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The Numismatics Portal

Claudius II coin (colourised).png
Numismatics (ancient Greek: νομισματική) is the scientific study of money and its history in all its varied forms. While numismatists are often characterized as studying coins, the discipline also includes a much larger study of payment media used to resolve debts and the exchange of goods.

Exonumia is the study of coin-like objects such as token coins and medals, and other items used in place of legal currency or for commemoration. Notaphily is the study of paper money or banknotes. Scripophily is the study and collection of stocks and Bonds. Numismatics is an ancient discipline, reaching as far back as Julius Caesar, who is often credited with writing the first book on numismatics. It can include the study of many different aspects relating to coins, including history, geography, economics, metallurgy, usage, and manufacturing processes.

Economic and historical studies of money's use and development are separate to the numismatists' study of money's physical embodiment (although the fields are related; economic theories of money's origin depend upon numismatics, for example).

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The gold standard is a monetary system in which the standard economic unit of account is a fixed weight of gold. Under the gold standard, currency issuers guarantee to redeem notes in that amount of gold. Governments that employ such a fixed unit of account, and which will redeem their notes to other governments in gold, share a fixed-currency relationship. Supporters of the gold standard claim it is more resistant to credit and debt expansion. Unlike a fiat currency, the money backed by gold cannot be created arbitrarily by government action. This restraint prevents artificial inflation by the devaluation of currency. This is supposed to remove "currency uncertainty," keep the credit of the issuing monetary authority sound, and encourage lending. Nevertheless, countries under the gold standard, like countries with fiat currencies, underwent debt crises and depressions throughout the history of its use.

The gold standard is no longer used in any nation, having been replaced completely by fiat currency. It still is in use by private institutions in the supply of digital gold currency, which uses gold grams as money. Due to its rarity, durability, and the general ease of identification through its unique color, weight, ductility and acoustic properties, gold is a commodity that merchants and traders came to select as a common unit of account - thus it has long been used as a form of money and store of wealth.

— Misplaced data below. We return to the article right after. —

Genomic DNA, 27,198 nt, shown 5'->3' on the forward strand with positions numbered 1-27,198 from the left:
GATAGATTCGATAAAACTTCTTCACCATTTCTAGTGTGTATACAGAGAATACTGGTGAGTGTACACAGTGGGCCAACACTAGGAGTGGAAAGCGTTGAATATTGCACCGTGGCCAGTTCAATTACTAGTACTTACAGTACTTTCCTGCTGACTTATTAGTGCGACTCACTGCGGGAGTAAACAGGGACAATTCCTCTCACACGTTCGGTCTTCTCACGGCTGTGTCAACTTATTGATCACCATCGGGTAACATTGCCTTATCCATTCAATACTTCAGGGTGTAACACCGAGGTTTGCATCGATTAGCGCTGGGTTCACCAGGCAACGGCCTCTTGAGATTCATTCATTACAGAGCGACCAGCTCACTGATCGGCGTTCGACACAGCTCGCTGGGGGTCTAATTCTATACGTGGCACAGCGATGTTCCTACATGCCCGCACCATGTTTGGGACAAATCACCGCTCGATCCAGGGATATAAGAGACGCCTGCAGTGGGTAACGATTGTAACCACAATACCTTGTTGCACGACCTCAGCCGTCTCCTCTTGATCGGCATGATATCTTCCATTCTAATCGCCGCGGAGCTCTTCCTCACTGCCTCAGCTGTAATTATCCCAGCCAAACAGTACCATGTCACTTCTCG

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2006-01-15 coin on water.jpg
Credit: commons:User:Roger McLassus.
A 1 Hungarian pengő coin, made of aluminium, floating on water, demonstrating its surface tension.

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The Chinese Silver Panda is a series of silver bullion coins issued by the People's Republic of China. The design changes every year and comes in different sizes, from 0.5 troy oz to 1 kilogram. The purity of the coin is 99.90% silver and it has a weight of 31.105 gram. The program was started early in the 1980s but in different weight standard early on. There are several mints that produce these coins, including: Shenzhen, Shanghai and Shenyang. Sometimes the different mints can be distinguished from the size of the year on the obverse side of the coin.

Banknotes

KyrgyzstanP21-100Som-2002 b.jpg
Credit: Ronald Wise, banknoteworld
Back of 100 Kyrgyz som, printed and issued in 2002.

Numismatic terminology

  • Bullion - Precious metals (platinum, gold and silver) in the form of bars, ingots or plate.
  • Error - Usually a mis-made coin not intended for circulation, but can also refer to an engraving or die-cutting error not discovered until the coins are released to circulation. This may result is two or more varieties of the coin in the same year.
  • Exonumia is the study of coin-like objects such as token coins and medals, and other items used in place of legal currency or for commemoration.
  • Fineness - Purity of precious metal content expressed in terms of one thousand parts. 90% is expressed as .900 fine.
  • Notaphily is the study of paper money or banknotes.
  • Scripophily is the study and collection of stocks and Bonds.

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  • Business
  • Numismatics
  • Philately

Numismatic News

January 1, 2008 Venezuela launched a new currency with the new year, lopping off three zeros from denominations in a bid to simplify finances and boost confidence in a money that has been losing value due to high inflation. The new currency is called bolívar fuerte or "strong bolívar". Officials also say it is part of a broader effort to contain rising prices and strengthen the economy. More...

January 1, 2008

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Today at midnight, the Cyprus and the Malta adopted the euro as their official currency; less than four years after their accession to the European Union. The single currency has replaced the Cypriot pound and the Maltese lira at a rate of one euro to 0.585274 Cypriot pound and 0.4293 to the Maltese lira. In both countries the euro was welcomed with outdoor celebrations, including a fireworks display in Malta's capital Valletta. More...

September 26, 2007

Designs for three of four themes proposed for the reverse of 2009 Lincoln cents to honor Abraham Lincoln's life were endorsed by the Citizens Coinage Advisory Committee. More...

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